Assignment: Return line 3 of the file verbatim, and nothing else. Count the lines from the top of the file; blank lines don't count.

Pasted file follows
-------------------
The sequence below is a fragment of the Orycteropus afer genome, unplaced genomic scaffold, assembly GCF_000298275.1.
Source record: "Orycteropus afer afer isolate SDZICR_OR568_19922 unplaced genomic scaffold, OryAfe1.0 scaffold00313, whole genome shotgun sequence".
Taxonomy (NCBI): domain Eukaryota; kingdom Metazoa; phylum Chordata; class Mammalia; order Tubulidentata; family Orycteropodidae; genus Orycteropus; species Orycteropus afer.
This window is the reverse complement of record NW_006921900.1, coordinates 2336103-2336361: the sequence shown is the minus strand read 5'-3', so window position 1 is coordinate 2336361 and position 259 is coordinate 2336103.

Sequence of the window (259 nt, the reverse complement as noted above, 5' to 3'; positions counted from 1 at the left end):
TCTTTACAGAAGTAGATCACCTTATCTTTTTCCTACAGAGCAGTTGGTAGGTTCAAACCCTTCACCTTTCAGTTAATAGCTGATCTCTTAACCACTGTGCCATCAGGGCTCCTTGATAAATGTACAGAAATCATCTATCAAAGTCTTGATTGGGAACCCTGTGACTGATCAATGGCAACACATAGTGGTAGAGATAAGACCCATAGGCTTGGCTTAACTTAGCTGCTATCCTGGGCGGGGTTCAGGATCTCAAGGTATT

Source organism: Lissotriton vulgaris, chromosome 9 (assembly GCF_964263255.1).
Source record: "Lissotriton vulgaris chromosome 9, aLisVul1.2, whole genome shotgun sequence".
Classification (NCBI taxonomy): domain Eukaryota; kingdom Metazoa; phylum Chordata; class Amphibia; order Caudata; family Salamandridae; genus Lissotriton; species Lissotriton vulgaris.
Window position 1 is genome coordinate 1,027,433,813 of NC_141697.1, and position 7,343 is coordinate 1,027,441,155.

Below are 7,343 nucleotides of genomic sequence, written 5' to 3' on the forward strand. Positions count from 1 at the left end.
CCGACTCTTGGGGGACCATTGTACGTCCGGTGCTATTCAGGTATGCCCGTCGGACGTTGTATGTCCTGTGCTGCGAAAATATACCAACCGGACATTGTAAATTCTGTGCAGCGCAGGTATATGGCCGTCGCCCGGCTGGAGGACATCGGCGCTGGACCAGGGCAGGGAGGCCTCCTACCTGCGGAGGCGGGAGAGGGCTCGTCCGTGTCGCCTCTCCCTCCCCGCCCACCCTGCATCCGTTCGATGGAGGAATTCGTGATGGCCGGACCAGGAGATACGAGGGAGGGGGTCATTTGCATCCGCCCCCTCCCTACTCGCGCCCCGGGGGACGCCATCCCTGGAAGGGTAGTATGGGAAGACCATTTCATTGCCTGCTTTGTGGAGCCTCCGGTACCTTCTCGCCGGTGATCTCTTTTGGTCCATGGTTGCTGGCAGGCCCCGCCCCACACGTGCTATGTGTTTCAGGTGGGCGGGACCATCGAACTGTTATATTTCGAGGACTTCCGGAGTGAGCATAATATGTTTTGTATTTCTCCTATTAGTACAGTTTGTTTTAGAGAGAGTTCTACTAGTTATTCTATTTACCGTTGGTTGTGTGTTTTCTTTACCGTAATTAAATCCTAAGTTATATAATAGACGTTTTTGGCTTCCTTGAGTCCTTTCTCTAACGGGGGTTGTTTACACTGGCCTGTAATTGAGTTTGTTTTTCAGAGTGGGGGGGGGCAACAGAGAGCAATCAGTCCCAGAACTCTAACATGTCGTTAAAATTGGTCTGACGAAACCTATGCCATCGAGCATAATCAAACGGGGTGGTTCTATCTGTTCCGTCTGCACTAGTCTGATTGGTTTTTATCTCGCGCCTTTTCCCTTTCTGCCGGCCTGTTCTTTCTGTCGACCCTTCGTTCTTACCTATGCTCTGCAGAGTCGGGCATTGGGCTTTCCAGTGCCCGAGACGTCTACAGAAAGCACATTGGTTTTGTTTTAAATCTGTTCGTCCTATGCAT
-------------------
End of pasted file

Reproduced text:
Taxonomy (NCBI): domain Eukaryota; kingdom Metazoa; phylum Chordata; class Mammalia; order Tubulidentata; family Orycteropodidae; genus Orycteropus; species Orycteropus afer.